A form of cancer that mainly affects the mesothelium, or a thin membrane found on the inner surfaces of the chest wall, is called mesothelioma. The mesothelium surrounds the vital organs located within these areas such as the intestines, lungs, and abdomen. According to researchers, it is more common for individuals to acquire this form of cancer in the chest area than in the abdominal cavity. In fact, 1 in every 12 patients suffers from cancer in the peritoneum than in the pleural membranes.
Symptoms of the Disease
It may take a number of years of being exposed to harmful components such as asbestos before mesothelioma can occur. Based on studies, the length of time is between 15 to 45 years, which is also referred to as the latency period. During the early stages of the disease, most patients discover small lumps in the affected areas, although these do not come with symptoms nor will they be visible in CT scans and xrays.
As the disease progresses, patients will experience typical symptoms including sweating, poor appetite, tiredness, and loss of weight. Moreover, some people suffering from this disease may feel breathless, while others may be prone to chest pains. Breathlessness is mainly due to a number of factors. For instance, the pleura thickens over time, and this will restrict the passing of air in the lungs, as well as its expansion. The pain may extend to the other tissues surrounding the pleura such as the bone and nerves. Additionally, fluid tends to accumulate in spaces between the layers of the pleural membrane, which can also restrict proper breathing. Other patients may also suffer from altered voice and frequent cough, while some people may experience pain and swelling in the abdomen.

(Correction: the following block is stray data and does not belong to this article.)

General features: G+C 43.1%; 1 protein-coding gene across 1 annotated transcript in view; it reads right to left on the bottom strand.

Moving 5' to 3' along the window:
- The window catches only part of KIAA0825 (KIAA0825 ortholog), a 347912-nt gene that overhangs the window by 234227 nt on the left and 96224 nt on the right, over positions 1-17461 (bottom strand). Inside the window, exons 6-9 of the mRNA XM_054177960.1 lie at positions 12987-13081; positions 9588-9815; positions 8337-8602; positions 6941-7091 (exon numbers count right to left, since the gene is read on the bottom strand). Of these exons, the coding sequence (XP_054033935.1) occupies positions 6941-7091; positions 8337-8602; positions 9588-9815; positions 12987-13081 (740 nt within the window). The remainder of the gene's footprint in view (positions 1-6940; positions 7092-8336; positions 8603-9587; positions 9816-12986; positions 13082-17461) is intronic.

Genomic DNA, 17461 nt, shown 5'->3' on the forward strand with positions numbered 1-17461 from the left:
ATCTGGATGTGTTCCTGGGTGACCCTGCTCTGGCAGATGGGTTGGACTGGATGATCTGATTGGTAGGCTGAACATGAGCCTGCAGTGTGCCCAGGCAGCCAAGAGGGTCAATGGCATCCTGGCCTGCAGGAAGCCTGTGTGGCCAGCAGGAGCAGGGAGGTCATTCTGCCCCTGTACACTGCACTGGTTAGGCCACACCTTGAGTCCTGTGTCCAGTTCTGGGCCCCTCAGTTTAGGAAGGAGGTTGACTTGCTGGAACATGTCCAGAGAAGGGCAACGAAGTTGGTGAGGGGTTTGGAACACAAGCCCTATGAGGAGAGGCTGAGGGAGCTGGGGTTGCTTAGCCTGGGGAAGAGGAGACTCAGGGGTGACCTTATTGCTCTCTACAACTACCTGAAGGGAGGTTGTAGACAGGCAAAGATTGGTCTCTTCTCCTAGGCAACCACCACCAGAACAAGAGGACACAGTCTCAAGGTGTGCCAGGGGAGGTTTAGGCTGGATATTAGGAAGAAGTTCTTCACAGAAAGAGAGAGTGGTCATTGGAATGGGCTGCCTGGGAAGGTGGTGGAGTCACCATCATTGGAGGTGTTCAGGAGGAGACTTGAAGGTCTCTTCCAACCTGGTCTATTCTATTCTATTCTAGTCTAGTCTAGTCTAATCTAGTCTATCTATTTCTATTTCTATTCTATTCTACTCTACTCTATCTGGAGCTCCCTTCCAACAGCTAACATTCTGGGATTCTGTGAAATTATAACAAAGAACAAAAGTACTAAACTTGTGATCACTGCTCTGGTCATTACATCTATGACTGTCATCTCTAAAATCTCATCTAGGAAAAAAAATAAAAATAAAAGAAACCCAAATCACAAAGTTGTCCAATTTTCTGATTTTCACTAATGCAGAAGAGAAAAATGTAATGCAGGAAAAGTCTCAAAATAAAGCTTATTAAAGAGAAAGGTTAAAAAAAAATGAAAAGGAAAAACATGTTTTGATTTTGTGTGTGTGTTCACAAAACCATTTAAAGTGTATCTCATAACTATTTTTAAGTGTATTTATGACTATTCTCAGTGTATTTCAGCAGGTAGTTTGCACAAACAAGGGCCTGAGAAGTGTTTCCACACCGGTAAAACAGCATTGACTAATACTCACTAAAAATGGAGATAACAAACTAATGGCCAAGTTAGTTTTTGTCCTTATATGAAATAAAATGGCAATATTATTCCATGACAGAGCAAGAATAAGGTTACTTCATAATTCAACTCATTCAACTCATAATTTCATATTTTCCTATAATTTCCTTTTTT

Facts about the Causes
In 9 out of 10 cases of the disease, the main cause is asbestos exposure. There are also other causes of the disorder, although these are somewhat rare. Typically, airborne fibers or asbestos dust cause harm to the body when it is ingested or inhaled. The materials left undisturbed are usually harmless. On the other hand, asbestos fibers that are fine and inhaled can affect the smallest portions of the lungs. These materials tend to accumulate and impair a person’s normal breathing patterns. Then, the natural defence mechanisms of the lungs break down, and this can lead to swelling in the surrounding portions of the organ. Moreover, the fibers are likely to penetrate the edges of the lungs and remain in the pleural linings.
Individuals who have been frequently exposed to asbestos are usually at risk with this disease, and they should consult their doctor for further analysis of the medical condition. Furthermore, some people tend to suffer for a long time with their condition not being diagnosed or treated. Since the disease is not very easy to identify, intensive medical procedures are necessary to determine the final diagnosis. With early detection of mesothelioma, it is possible for patients to obtain the right treatment that will help improve the quality of their life and recover from the disease.
Disclaimer: The information in this article is for educational and informational purposes only. The content is not intended to be a substitute for professional medical advice, diagnosis, or treatment. Always seek the advice of your physician or other qualified health provider with any questions you may have regarding a medical condition. Never disregard professional medical advice or delay in seeking it because of something you have read in this article. This article was written by a third party and its content reflects the views of the third party and does not necessarily reflect the views or opinions or of Surviving Mesothelioma or Cancer Monthly.